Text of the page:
If you experience discomfort in the lower abdomen, below your belly button, then you have pelvic pain. Although pelvic pain can affect men, it is much more common in women, and is one of the main reasons for consulting a doctor who specialises in women's health, a gynaecologist. If you suffer with pelvic pain, it is important to seek medical advice to find out the cause, especially if the pain is getting more severe or more frequent.
What causes pelvic pain?
The pelvis contains loops of bowel and bladder, which can sometimes cause pelvic pain. In females, however, the pelvis also holds the reproductive organs, and the womb (uterus), ovaries or fallopian tubes are the most common, resulting in severe uterine pain in women.
You may notice pelvic pain in the middle of your menstrual cycle, for example, as one or more egg follicles develop. These can cause pressure pain on one or both sides of your pelvis, as they swell. Once you release the egg (ovulation) the pressure pain will disappear. If you are taking the oral contraceptive pill, which stops ovulation, you will not usually experience this mid-cycle pain.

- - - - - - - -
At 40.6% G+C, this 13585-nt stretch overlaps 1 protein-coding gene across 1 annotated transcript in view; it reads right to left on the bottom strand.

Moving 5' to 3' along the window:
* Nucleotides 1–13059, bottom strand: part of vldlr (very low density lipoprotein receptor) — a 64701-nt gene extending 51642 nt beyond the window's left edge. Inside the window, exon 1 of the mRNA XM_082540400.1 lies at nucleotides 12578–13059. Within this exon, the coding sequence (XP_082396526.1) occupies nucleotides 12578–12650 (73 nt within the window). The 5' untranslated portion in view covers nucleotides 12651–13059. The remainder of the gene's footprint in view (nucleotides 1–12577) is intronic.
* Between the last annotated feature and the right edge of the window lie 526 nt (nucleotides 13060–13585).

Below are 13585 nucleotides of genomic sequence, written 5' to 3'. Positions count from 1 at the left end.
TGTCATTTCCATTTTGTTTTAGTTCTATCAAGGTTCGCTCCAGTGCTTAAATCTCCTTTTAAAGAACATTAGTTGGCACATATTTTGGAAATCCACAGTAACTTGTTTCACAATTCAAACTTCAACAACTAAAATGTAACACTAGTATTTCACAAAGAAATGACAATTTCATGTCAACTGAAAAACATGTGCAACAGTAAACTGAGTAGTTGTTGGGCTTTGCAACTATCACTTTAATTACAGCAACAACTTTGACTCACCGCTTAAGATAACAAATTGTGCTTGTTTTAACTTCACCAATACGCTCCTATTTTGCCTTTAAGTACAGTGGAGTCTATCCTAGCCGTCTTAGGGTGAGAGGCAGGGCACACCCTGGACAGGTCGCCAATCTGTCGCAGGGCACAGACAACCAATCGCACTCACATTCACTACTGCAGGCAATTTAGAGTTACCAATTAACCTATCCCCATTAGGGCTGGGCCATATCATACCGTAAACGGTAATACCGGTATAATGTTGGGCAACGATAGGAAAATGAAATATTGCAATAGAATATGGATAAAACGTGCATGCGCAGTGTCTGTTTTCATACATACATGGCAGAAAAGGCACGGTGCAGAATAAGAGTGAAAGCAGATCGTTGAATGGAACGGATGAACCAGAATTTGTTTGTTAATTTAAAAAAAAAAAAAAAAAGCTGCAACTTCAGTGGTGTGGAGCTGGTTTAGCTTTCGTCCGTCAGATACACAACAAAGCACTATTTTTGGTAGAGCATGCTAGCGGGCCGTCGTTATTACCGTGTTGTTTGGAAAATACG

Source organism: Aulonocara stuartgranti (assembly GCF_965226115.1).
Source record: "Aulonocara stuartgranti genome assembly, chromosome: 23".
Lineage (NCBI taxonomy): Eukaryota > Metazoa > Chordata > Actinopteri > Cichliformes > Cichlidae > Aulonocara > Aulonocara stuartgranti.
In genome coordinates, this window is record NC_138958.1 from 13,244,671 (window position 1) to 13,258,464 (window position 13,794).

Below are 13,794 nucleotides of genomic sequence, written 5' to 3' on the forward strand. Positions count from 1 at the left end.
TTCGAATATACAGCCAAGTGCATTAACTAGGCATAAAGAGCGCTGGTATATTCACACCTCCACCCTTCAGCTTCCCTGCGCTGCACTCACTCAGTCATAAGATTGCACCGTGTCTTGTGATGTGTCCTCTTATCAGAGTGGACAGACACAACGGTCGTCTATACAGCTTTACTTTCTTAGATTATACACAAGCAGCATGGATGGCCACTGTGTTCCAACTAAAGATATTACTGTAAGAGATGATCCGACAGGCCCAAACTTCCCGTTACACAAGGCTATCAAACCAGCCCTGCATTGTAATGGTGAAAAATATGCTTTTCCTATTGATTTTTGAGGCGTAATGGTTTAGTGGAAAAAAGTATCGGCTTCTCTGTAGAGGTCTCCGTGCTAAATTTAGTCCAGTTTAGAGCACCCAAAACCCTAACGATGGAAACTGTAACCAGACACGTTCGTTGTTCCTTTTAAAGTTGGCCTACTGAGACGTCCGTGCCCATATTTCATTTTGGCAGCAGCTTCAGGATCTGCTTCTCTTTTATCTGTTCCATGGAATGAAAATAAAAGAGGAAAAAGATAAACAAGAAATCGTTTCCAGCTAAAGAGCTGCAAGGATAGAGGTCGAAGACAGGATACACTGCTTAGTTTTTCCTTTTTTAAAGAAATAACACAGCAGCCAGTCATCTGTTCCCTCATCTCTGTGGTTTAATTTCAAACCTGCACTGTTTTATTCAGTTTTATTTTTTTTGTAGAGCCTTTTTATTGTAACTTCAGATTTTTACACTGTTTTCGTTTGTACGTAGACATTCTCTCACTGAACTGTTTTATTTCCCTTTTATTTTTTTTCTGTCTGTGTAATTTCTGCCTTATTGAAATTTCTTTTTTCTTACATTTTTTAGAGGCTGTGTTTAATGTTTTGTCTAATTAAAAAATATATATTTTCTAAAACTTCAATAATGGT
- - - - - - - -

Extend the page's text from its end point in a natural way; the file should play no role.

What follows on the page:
Other possible causes of pelvic pain include
- Swelling or cyst on an ovary
- Pelvic inflammatory disease (an infection that spreads up from the cervix to cause inflammation of the womb and Fallopian tubes)
- Pelvic adhesions (bands of scar tissue that can form after previous abdominal or pelvic surgery, such as a Caesarian section, or removal of your appendix)
- Pregnancy complications
Pelvic pain can be due to a surgical emergency that needs urgent treatment, such as a twisted ovarian cyst, a ruptured fibroid or an ectopic pregnancy.
What to do if you have pelvic pain
If you have pelvic pain, it is important to seek medical advice. A gynaecologist at The Medical Chambers Kensington can diagnose the cause, answer all your questions, and explain the different treatment options available.